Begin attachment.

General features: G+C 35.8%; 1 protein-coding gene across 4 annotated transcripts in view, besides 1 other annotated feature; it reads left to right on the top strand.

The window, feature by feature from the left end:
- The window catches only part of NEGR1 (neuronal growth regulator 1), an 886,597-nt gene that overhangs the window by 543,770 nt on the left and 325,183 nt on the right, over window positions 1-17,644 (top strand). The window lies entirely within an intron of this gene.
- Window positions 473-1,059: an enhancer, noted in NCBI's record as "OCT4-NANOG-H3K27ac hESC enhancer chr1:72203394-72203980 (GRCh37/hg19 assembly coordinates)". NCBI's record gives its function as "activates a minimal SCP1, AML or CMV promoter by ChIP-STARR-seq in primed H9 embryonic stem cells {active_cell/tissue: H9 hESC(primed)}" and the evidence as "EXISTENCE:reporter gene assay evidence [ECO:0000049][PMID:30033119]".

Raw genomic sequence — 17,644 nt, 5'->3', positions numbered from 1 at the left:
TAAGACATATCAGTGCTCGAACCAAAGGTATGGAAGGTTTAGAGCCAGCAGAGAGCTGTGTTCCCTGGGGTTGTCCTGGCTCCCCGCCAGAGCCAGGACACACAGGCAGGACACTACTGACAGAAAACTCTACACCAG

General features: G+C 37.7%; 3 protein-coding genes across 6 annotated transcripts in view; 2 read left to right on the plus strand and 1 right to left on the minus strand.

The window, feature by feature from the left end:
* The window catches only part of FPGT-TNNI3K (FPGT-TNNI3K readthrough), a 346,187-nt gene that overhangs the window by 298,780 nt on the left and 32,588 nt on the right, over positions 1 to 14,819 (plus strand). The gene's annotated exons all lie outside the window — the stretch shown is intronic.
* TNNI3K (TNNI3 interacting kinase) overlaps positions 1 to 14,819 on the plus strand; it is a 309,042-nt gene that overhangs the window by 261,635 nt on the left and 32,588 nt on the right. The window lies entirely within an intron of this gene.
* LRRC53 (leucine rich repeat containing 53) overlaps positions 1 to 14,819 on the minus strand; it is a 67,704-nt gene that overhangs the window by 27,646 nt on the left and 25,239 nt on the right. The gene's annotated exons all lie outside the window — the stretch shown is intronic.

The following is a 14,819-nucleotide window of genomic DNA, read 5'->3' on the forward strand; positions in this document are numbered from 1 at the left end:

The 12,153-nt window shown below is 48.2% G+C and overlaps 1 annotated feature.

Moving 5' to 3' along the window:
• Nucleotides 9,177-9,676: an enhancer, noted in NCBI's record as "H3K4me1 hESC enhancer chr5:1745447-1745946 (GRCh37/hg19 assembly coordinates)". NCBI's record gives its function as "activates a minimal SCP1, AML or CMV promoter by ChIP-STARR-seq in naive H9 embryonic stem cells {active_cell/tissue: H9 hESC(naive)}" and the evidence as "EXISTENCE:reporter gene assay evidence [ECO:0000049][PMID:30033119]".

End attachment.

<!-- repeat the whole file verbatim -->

General features: G+C 35.8%; 1 protein-coding gene across 4 annotated transcripts in view, besides 1 other annotated feature; it reads left to right on the top strand.

The window, feature by feature from the left end:
- The window catches only part of NEGR1 (neuronal growth regulator 1), an 886,597-nt gene that overhangs the window by 543,770 nt on the left and 325,183 nt on the right, over window positions 1-17,644 (top strand). The window lies entirely within an intron of this gene.
- Window positions 473-1,059: an enhancer, noted in NCBI's record as "OCT4-NANOG-H3K27ac hESC enhancer chr1:72203394-72203980 (GRCh37/hg19 assembly coordinates)". NCBI's record gives its function as "activates a minimal SCP1, AML or CMV promoter by ChIP-STARR-seq in primed H9 embryonic stem cells {active_cell/tissue: H9 hESC(primed)}" and the evidence as "EXISTENCE:reporter gene assay evidence [ECO:0000049][PMID:30033119]".

Raw genomic sequence — 17,644 nt, 5'->3', positions numbered from 1 at the left:
TAAGACATATCAGTGCTCGAACCAAAGGTATGGAAGGTTTAGAGCCAGCAGAGAGCTGTGTTCCCTGGGGTTGTCCTGGCTCCCCGCCAGAGCCAGGACACACAGGCAGGACACTACTGACAGAAAACTCTACACCAG

General features: G+C 37.7%; 3 protein-coding genes across 6 annotated transcripts in view; 2 read left to right on the plus strand and 1 right to left on the minus strand.

The window, feature by feature from the left end:
* The window catches only part of FPGT-TNNI3K (FPGT-TNNI3K readthrough), a 346,187-nt gene that overhangs the window by 298,780 nt on the left and 32,588 nt on the right, over positions 1 to 14,819 (plus strand). The gene's annotated exons all lie outside the window — the stretch shown is intronic.
* TNNI3K (TNNI3 interacting kinase) overlaps positions 1 to 14,819 on the plus strand; it is a 309,042-nt gene that overhangs the window by 261,635 nt on the left and 32,588 nt on the right. The window lies entirely within an intron of this gene.
* LRRC53 (leucine rich repeat containing 53) overlaps positions 1 to 14,819 on the minus strand; it is a 67,704-nt gene that overhangs the window by 27,646 nt on the left and 25,239 nt on the right. The gene's annotated exons all lie outside the window — the stretch shown is intronic.

The following is a 14,819-nucleotide window of genomic DNA, read 5'->3' on the forward strand; positions in this document are numbered from 1 at the left end:

The 12,153-nt window shown below is 48.2% G+C and overlaps 1 annotated feature.

Moving 5' to 3' along the window:
• Nucleotides 9,177-9,676: an enhancer, noted in NCBI's record as "H3K4me1 hESC enhancer chr5:1745447-1745946 (GRCh37/hg19 assembly coordinates)". NCBI's record gives its function as "activates a minimal SCP1, AML or CMV promoter by ChIP-STARR-seq in naive H9 embryonic stem cells {active_cell/tissue: H9 hESC(naive)}" and the evidence as "EXISTENCE:reporter gene assay evidence [ECO:0000049][PMID:30033119]".